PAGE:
Add to this pandemic-related stimulus. Consumer savings increased as they had limited opportunities to spend, especially on services. Factories closed for population distancing, creating backlogs that could take years to clear. And resulting supply chain disruptions left some retailers with sparse inventory.
This shortage of available goods combined with pent-up demand has triggered tangible widespread inflation. Durable goods prices have soared by almost 17% year over year through December 2021. Services prices are also increasing—albeit more slowly—as consumers emerge from pandemic isolation. And labor costs are rising, as many workers can’t or don’t want to return to the traditional labor force.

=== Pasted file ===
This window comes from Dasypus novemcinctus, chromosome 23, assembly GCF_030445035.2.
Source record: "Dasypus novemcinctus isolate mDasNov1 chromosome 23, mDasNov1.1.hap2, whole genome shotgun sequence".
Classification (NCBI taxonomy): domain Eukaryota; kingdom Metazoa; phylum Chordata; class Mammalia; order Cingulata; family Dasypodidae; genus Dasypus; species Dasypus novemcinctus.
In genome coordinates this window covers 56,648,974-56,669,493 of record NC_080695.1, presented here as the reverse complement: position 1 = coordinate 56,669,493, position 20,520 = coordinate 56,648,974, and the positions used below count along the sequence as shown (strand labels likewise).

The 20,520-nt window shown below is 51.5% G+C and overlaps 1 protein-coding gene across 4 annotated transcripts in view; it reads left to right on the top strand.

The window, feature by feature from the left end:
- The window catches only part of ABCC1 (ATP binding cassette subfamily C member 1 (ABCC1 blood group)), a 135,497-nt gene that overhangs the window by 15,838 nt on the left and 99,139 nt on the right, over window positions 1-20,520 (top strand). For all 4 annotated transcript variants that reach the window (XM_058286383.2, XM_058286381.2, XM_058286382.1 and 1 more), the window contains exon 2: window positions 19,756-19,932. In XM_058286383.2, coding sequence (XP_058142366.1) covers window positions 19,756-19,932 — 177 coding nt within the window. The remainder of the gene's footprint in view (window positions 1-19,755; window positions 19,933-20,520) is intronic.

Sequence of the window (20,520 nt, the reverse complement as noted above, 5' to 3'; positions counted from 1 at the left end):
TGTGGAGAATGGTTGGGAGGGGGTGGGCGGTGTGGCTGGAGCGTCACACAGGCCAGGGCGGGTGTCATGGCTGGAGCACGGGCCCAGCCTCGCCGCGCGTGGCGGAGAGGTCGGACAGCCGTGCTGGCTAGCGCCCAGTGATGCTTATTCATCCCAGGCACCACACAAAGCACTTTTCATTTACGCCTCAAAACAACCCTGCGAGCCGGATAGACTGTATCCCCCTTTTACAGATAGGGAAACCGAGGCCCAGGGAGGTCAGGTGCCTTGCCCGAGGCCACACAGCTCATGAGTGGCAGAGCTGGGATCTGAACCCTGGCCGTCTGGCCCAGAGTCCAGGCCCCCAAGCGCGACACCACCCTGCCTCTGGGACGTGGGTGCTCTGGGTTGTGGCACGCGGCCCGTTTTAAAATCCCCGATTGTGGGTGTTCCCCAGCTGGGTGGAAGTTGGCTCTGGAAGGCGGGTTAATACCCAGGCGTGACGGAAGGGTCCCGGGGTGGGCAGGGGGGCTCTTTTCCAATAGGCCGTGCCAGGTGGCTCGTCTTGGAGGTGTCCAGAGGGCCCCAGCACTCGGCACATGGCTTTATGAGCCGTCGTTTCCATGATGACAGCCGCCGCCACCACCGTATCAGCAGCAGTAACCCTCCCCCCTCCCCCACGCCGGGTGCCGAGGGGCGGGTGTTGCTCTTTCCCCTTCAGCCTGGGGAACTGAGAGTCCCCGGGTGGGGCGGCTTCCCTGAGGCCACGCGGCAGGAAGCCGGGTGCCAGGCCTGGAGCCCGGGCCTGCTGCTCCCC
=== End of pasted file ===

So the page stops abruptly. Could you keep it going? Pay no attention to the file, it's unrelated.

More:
The Fed’s task is to take away the punchbowl before inflation gets out of hand by raising interest rates, but with setbacks from the pandemic, the timing has been tricky. A year ago, the market expected inflation of 2.4% annualized over the next five years. Today, the market is pricing in over 3.25%. And Russia’s invasion of Ukraine is pushing inflation expectations even higher, driven by soaring oil and grain prices. The conflict could increase the duration and intensity of inflation.
Inflation can bruise traditional stock and bond portfolios’ real (inflation-adjusted) returns. Historically, when inflation spiked, the 10-year rolling real return of a 60% stock / 40% bond portfolio turned negative (Display).
Fortunately, investors can take action to soften the effects of inflation on their portfolio.